Bipartisan path must for economic stimulus in the United States
January 23 2021 10:04 PM
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President Joe Biden’s administration has taken its first steps to revive the flagging US economy, but his ability to boost the economy clearly depends on securing the support of a divided Congress for his stimulus bill.
The Biden administration has made the $1.9tn relief plan a top priority for his first week in office.
The package includes $400bn for efforts to stop the spread of Covid-19 and increase vaccine distribution; over $1tn to assist families needing direct financial support; and $440bn in emergency funds for cash-poor small businesses and communities. 
The White House’s plan, which President Biden said he plans to send to Congress soon, includes additional $1,400 direct payments to millions of Americans, on top of the $600 payments approved in December under the previous Congress.
While Biden’s $1.9tn plan has garnered widespread Democratic support, Republicans have previously balked at stimulus bills proposed in the House with such high price tags, according to CBS News.
Republican lawmakers have questioned the price tag on pandemic aid and a separate investment proposal for infrastructure, green energy projects, education and research.
The newly appointed National Economic Council director Brian Deese said “decisive action” is needed to prevent further financial fallout from the pandemic. 
“We’re at a precarious moment for the virus and the economy,” he warned. “Without decisive action, we risk falling into a very serious economic hole, even more serious than the crisis we find ourselves in.”
Deese addressed criticism from some Republicans that the federal government has already provided sufficient relief through its previous $900bn Covid-19 economic relief package.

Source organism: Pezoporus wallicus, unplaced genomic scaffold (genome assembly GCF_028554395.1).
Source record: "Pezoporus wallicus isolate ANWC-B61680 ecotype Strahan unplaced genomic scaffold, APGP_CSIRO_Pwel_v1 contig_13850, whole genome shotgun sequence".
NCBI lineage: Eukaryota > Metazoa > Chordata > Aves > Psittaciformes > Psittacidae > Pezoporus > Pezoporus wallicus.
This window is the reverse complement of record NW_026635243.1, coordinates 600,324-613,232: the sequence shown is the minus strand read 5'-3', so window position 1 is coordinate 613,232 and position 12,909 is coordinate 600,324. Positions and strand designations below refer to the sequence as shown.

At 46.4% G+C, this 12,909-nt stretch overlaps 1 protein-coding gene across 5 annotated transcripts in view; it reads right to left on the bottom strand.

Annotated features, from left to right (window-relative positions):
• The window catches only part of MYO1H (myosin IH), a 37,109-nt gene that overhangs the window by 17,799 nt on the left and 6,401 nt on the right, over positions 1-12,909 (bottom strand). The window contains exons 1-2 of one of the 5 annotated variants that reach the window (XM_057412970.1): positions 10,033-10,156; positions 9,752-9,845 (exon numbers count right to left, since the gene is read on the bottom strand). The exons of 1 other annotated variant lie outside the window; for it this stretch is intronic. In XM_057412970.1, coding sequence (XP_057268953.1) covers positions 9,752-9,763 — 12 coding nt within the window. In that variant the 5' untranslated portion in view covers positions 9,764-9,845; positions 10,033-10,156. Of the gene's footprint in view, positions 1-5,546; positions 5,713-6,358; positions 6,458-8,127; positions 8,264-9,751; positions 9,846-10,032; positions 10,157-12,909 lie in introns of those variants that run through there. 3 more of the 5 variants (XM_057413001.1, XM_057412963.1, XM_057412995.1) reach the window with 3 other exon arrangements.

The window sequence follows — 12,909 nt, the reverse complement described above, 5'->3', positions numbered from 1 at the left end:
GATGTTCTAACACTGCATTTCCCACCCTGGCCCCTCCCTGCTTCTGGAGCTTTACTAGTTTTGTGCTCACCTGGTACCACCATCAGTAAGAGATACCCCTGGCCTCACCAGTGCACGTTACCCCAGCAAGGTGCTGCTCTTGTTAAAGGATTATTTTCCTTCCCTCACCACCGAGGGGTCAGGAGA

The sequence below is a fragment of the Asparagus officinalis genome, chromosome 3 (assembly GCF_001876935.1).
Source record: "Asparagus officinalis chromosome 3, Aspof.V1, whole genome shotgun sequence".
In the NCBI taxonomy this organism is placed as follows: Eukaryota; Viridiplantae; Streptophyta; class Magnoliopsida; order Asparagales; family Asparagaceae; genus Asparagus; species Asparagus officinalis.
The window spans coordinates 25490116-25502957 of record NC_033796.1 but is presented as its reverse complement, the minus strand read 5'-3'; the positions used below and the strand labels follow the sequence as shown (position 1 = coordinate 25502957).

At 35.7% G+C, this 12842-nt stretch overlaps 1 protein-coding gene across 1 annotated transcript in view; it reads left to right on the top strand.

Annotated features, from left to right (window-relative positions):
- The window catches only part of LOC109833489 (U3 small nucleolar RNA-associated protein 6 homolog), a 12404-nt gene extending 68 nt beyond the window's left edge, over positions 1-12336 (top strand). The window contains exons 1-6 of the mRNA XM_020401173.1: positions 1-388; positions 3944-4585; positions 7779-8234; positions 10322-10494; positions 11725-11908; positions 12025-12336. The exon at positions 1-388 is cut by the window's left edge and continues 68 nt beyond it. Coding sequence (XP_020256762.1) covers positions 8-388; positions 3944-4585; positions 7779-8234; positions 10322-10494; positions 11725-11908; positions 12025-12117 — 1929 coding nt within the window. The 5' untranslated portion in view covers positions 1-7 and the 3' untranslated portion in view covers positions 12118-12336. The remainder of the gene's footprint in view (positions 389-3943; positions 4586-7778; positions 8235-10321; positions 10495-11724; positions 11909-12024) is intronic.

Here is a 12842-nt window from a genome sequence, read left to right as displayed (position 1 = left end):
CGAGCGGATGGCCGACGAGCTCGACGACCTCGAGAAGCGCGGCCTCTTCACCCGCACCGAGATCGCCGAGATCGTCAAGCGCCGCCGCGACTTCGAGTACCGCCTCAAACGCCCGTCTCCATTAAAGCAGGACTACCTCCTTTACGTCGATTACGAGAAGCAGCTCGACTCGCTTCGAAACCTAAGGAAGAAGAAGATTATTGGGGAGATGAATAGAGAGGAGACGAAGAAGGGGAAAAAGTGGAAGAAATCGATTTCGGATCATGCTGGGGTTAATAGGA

President Joe Biden’s top economic aide said the previous relief came after months of inaction, and was merely “filling a hole.” 
He said there is not an issue of “acting too much,” and called the president’s plan an “appropriate response to an unprecedented economic circumstance.”
“We waited for six months or more before Congress acted, so really a lot of what that $900bn was doing was filling a hole in the second half of 2020 that desperately needed to be filled,” Deese said.
“This is not an issue of Congress acting too much, it’s an issue of not acting enough.”
Meanwhile, the US president on Friday signed two executive orders to broaden access to food stamps and unemployment benefits, while beginning a process to introduce a mandatory $15 per hour minimum wage for federal contractors.
“The bottom line is this: we’re in a national emergency. We’ve got to act like we’re in a national emergency,” Biden said as he signed the executive orders.
The executive actions signed by President Biden would expand access to food stamps and allow workers who left their jobs for health and safety reasons to receive unemployment benefits.
More than 400,000 Americans have died from the virus and millions of jobs have been lost.
“A lot of America is hurting. The virus is surging. ... Families are going hungry. People are at risk of being evicted. Job losses are mounting again. We need to act. No matter how you look at it, we need to act,” Biden said.



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